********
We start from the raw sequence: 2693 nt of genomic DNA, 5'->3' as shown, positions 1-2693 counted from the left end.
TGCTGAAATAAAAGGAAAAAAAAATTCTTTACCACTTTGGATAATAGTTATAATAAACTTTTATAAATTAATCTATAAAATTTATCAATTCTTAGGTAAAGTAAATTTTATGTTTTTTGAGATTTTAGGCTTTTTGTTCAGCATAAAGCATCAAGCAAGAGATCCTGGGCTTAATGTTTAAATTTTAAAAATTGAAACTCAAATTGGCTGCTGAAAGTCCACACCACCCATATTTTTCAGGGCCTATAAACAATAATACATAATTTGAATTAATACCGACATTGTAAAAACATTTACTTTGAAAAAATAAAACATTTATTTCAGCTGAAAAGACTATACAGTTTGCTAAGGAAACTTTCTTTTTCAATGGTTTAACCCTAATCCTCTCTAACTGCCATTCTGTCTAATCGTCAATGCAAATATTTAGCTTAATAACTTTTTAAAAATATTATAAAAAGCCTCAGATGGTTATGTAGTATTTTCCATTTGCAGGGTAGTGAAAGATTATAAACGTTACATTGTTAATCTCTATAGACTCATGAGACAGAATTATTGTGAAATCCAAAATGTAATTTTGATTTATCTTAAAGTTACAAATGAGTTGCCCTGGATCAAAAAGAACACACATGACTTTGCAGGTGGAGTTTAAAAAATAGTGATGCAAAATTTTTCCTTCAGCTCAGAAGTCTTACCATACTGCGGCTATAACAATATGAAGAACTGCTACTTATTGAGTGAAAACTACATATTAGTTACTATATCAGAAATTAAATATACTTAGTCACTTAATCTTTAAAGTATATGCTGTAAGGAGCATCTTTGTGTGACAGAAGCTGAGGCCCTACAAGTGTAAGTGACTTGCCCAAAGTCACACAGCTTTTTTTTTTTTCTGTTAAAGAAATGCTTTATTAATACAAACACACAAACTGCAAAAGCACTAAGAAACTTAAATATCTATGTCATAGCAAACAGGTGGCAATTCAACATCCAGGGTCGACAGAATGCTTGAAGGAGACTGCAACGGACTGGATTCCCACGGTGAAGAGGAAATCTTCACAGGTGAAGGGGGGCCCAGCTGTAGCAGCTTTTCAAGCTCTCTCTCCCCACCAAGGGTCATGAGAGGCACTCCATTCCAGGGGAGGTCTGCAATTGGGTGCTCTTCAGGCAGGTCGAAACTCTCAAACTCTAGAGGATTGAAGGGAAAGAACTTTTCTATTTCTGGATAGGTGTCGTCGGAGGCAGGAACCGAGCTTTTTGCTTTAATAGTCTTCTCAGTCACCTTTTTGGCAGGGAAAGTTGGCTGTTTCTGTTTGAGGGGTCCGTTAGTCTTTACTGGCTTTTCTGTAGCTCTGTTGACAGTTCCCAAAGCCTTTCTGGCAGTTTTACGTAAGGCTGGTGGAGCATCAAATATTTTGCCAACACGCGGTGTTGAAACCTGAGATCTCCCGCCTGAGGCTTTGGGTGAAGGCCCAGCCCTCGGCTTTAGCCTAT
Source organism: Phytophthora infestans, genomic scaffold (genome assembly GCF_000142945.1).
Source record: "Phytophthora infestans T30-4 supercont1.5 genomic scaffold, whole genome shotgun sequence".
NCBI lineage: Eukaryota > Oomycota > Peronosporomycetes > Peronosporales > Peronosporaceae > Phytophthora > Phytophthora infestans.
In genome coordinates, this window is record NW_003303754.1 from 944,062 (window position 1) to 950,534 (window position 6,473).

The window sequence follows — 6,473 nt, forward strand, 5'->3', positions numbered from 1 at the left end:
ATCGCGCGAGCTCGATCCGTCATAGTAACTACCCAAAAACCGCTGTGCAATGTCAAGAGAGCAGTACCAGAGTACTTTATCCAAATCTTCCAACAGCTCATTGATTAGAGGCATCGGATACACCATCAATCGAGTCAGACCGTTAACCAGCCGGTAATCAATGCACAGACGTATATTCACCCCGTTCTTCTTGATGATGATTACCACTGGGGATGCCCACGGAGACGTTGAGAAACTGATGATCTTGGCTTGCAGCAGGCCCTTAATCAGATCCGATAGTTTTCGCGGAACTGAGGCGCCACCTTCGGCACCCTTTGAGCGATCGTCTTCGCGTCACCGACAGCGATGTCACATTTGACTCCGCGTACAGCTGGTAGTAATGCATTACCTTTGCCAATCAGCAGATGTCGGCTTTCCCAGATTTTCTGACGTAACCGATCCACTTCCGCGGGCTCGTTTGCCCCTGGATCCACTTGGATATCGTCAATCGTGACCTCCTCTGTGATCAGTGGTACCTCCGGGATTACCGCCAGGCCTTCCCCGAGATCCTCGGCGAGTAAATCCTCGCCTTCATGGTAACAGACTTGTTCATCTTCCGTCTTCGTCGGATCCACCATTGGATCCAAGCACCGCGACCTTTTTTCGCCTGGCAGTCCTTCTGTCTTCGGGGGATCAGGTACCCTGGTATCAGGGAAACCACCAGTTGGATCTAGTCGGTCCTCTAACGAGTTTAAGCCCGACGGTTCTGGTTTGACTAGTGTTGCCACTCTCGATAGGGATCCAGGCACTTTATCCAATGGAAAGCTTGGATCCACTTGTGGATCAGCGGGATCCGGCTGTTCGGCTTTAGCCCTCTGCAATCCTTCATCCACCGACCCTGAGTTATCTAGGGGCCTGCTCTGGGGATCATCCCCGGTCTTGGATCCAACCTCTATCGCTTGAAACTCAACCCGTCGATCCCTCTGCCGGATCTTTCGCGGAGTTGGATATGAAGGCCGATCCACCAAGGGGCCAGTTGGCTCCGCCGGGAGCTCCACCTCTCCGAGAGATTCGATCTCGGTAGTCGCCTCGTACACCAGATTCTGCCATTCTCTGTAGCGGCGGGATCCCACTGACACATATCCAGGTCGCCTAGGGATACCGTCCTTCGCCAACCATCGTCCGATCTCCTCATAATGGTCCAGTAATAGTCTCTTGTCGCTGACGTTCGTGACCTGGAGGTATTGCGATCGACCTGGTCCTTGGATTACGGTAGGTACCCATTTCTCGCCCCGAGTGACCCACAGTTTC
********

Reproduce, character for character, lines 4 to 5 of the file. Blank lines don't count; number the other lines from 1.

Source record: "Phytophthora infestans T30-4 supercont1.5 genomic scaffold, whole genome shotgun sequence".
NCBI lineage: Eukaryota > Oomycota > Peronosporomycetes > Peronosporales > Peronosporaceae > Phytophthora > Phytophthora infestans.